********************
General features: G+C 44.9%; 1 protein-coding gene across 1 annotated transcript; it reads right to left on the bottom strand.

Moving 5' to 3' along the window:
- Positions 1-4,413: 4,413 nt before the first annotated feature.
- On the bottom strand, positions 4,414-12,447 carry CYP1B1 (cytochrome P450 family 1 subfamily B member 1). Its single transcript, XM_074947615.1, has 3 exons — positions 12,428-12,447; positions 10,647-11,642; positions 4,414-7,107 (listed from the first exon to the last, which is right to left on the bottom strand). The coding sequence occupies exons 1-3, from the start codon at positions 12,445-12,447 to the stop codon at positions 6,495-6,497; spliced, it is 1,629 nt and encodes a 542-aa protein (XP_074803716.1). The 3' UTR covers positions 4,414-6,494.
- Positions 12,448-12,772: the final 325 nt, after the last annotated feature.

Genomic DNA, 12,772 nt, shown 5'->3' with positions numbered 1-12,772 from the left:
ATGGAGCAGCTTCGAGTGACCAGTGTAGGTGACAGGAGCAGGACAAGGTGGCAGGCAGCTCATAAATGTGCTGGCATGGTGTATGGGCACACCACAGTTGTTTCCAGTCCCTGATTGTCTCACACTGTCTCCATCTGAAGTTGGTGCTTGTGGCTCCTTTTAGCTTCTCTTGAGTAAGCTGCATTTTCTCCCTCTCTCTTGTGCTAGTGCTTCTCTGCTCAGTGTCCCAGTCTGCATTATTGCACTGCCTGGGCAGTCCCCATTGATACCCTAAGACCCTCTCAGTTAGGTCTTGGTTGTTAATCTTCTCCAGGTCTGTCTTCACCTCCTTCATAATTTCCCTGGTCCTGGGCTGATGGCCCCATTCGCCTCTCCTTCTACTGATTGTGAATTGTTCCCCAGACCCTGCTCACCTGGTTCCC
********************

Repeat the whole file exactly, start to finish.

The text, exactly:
General features: G+C 44.9%; 1 protein-coding gene across 1 annotated transcript; it reads right to left on the bottom strand.

Moving 5' to 3' along the window:
- Positions 1-4,413: 4,413 nt before the first annotated feature.
- On the bottom strand, positions 4,414-12,447 carry CYP1B1 (cytochrome P450 family 1 subfamily B member 1). Its single transcript, XM_074947615.1, has 3 exons — positions 12,428-12,447; positions 10,647-11,642; positions 4,414-7,107 (listed from the first exon to the last, which is right to left on the bottom strand). The coding sequence occupies exons 1-3, from the start codon at positions 12,445-12,447 to the stop codon at positions 6,495-6,497; spliced, it is 1,629 nt and encodes a 542-aa protein (XP_074803716.1). The 3' UTR covers positions 4,414-6,494.
- Positions 12,448-12,772: the final 325 nt, after the last annotated feature.

Genomic DNA, 12,772 nt, shown 5'->3' with positions numbered 1-12,772 from the left:
ATGGAGCAGCTTCGAGTGACCAGTGTAGGTGACAGGAGCAGGACAAGGTGGCAGGCAGCTCATAAATGTGCTGGCATGGTGTATGGGCACACCACAGTTGTTTCCAGTCCCTGATTGTCTCACACTGTCTCCATCTGAAGTTGGTGCTTGTGGCTCCTTTTAGCTTCTCTTGAGTAAGCTGCATTTTCTCCCTCTCTCTTGTGCTAGTGCTTCTCTGCTCAGTGTCCCAGTCTGCATTATTGCACTGCCTGGGCAGTCCCCATTGATACCCTAAGACCCTCTCAGTTAGGTCTTGGTTGTTAATCTTCTCCAGGTCTGTCTTCACCTCCTTCATAATTTCCCTGGTCCTGGGCTGATGGCCCCATTCGCCTCTCCTTCTACTGATTGTGAATTGTTCCCCAGACCCTGCTCACCTGGTTCCC